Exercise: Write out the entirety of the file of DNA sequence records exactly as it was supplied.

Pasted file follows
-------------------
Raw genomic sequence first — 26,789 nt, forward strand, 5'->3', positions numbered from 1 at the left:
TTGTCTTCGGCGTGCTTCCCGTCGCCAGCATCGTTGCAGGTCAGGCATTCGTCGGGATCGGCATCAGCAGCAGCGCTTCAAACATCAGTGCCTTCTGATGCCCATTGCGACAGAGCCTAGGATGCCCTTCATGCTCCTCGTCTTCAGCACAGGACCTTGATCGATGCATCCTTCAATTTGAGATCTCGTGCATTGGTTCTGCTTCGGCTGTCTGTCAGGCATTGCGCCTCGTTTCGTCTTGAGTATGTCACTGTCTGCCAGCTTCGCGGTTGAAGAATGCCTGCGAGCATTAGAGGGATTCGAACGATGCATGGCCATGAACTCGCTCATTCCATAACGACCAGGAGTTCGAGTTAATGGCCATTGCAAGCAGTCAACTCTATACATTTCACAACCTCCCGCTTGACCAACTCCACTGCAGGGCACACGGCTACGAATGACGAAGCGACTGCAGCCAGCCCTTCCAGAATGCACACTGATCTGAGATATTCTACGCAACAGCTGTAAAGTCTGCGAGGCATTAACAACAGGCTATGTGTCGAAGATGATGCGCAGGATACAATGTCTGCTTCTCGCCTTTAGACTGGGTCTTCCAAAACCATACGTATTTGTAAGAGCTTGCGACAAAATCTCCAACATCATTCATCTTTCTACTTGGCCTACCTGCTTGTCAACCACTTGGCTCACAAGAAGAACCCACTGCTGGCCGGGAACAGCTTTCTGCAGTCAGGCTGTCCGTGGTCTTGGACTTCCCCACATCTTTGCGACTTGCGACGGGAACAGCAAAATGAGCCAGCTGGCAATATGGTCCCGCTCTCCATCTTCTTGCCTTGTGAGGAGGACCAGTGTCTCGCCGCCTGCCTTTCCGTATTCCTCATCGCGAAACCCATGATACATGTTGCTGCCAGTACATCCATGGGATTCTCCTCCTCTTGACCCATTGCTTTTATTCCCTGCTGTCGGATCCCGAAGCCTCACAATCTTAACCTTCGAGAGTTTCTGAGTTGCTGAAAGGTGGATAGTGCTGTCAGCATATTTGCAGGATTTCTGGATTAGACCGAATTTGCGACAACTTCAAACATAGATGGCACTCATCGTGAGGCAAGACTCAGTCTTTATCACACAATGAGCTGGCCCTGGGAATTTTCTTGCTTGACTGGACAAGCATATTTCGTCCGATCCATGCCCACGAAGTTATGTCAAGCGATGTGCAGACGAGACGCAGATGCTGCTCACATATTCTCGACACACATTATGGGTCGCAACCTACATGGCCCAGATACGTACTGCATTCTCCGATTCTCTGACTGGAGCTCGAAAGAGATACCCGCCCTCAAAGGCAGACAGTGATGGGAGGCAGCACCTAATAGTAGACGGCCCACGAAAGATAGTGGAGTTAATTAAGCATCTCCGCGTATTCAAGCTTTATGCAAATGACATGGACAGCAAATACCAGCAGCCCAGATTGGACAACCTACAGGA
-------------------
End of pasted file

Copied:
Raw genomic sequence first — 26,789 nt, forward strand, 5'->3', positions numbered from 1 at the left:
TTGTCTTCGGCGTGCTTCCCGTCGCCAGCATCGTTGCAGGTCAGGCATTCGTCGGGATCGGCATCAGCAGCAGCGCTTCAAACATCAGTGCCTTCTGATGCCCATTGCGACAGAGCCTAGGATGCCCTTCATGCTCCTCGTCTTCAGCACAGGACCTTGATCGATGCATCCTTCAATTTGAGATCTCGTGCATTGGTTCTGCTTCGGCTGTCTGTCAGGCATTGCGCCTCGTTTCGTCTTGAGTATGTCACTGTCTGCCAGCTTCGCGGTTGAAGAATGCCTGCGAGCATTAGAGGGATTCGAACGATGCATGGCCATGAACTCGCTCATTCCATAACGACCAGGAGTTCGAGTTAATGGCCATTGCAAGCAGTCAACTCTATACATTTCACAACCTCCCGCTTGACCAACTCCACTGCAGGGCACACGGCTACGAATGACGAAGCGACTGCAGCCAGCCCTTCCAGAATGCACACTGATCTGAGATATTCTACGCAACAGCTGTAAAGTCTGCGAGGCATTAACAACAGGCTATGTGTCGAAGATGATGCGCAGGATACAATGTCTGCTTCTCGCCTTTAGACTGGGTCTTCCAAAACCATACGTATTTGTAAGAGCTTGCGACAAAATCTCCAACATCATTCATCTTTCTACTTGGCCTACCTGCTTGTCAACCACTTGGCTCACAAGAAGAACCCACTGCTGGCCGGGAACAGCTTTCTGCAGTCAGGCTGTCCGTGGTCTTGGACTTCCCCACATCTTTGCGACTTGCGACGGGAACAGCAAAATGAGCCAGCTGGCAATATGGTCCCGCTCTCCATCTTCTTGCCTTGTGAGGAGGACCAGTGTCTCGCCGCCTGCCTTTCCGTATTCCTCATCGCGAAACCCATGATACATGTTGCTGCCAGTACATCCATGGGATTCTCCTCCTCTTGACCCATTGCTTTTATTCCCTGCTGTCGGATCCCGAAGCCTCACAATCTTAACCTTCGAGAGTTTCTGAGTTGCTGAAAGGTGGATAGTGCTGTCAGCATATTTGCAGGATTTCTGGATTAGACCGAATTTGCGACAACTTCAAACATAGATGGCACTCATCGTGAGGCAAGACTCAGTCTTTATCACACAATGAGCTGGCCCTGGGAATTTTCTTGCTTGACTGGACAAGCATATTTCGTCCGATCCATGCCCACGAAGTTATGTCAAGCGATGTGCAGACGAGACGCAGATGCTGCTCACATATTCTCGACACACATTATGGGTCGCAACCTACATGGCCCAGATACGTACTGCATTCTCCGATTCTCTGACTGGAGCTCGAAAGAGATACCCGCCCTCAAAGGCAGACAGTGATGGGAGGCAGCACCTAATAGTAGACGGCCCACGAAAGATAGTGGAGTTAATTAAGCATCTCCGCGTATTCAAGCTTTATGCAAATGACATGGACAGCAAATACCAGCAGCCCAGATTGGACAACCTACAGGA